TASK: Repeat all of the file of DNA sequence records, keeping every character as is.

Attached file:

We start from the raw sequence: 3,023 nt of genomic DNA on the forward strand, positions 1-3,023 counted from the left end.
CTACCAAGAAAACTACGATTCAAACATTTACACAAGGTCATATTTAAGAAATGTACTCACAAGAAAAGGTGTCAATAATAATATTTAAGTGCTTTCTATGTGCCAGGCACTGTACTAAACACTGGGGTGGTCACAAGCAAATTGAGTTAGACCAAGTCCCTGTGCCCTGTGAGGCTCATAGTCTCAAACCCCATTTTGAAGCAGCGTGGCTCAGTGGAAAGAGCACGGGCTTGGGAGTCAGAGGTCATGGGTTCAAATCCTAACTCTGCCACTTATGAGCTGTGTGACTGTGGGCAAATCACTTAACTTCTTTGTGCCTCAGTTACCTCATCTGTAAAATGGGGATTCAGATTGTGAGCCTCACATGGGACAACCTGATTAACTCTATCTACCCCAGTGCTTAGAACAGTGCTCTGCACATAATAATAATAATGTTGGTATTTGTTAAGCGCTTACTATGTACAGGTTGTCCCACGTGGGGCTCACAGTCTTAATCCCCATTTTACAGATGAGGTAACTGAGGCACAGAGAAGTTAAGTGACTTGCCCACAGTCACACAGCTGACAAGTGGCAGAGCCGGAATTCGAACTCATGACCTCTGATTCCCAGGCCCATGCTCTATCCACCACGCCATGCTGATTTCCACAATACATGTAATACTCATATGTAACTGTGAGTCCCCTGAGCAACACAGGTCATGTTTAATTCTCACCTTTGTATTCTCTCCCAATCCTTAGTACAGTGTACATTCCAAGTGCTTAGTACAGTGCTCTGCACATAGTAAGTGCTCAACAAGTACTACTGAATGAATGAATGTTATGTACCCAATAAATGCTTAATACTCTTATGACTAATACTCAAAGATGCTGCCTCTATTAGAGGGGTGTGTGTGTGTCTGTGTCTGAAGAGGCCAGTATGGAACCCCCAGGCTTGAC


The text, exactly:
We start from the raw sequence: 3,023 nt of genomic DNA on the forward strand, positions 1-3,023 counted from the left end.
CTACCAAGAAAACTACGATTCAAACATTTACACAAGGTCATATTTAAGAAATGTACTCACAAGAAAAGGTGTCAATAATAATATTTAAGTGCTTTCTATGTGCCAGGCACTGTACTAAACACTGGGGTGGTCACAAGCAAATTGAGTTAGACCAAGTCCCTGTGCCCTGTGAGGCTCATAGTCTCAAACCCCATTTTGAAGCAGCGTGGCTCAGTGGAAAGAGCACGGGCTTGGGAGTCAGAGGTCATGGGTTCAAATCCTAACTCTGCCACTTATGAGCTGTGTGACTGTGGGCAAATCACTTAACTTCTTTGTGCCTCAGTTACCTCATCTGTAAAATGGGGATTCAGATTGTGAGCCTCACATGGGACAACCTGATTAACTCTATCTACCCCAGTGCTTAGAACAGTGCTCTGCACATAATAATAATAATGTTGGTATTTGTTAAGCGCTTACTATGTACAGGTTGTCCCACGTGGGGCTCACAGTCTTAATCCCCATTTTACAGATGAGGTAACTGAGGCACAGAGAAGTTAAGTGACTTGCCCACAGTCACACAGCTGACAAGTGGCAGAGCCGGAATTCGAACTCATGACCTCTGATTCCCAGGCCCATGCTCTATCCACCACGCCATGCTGATTTCCACAATACATGTAATACTCATATGTAACTGTGAGTCCCCTGAGCAACACAGGTCATGTTTAATTCTCACCTTTGTATTCTCTCCCAATCCTTAGTACAGTGTACATTCCAAGTGCTTAGTACAGTGCTCTGCACATAGTAAGTGCTCAACAAGTACTACTGAATGAATGAATGTTATGTACCCAATAAATGCTTAATACTCTTATGACTAATACTCAAAGATGCTGCCTCTATTAGAGGGGTGTGTGTGTGTCTGTGTCTGAAGAGGCCAGTATGGAACCCCCAGGCTTGAC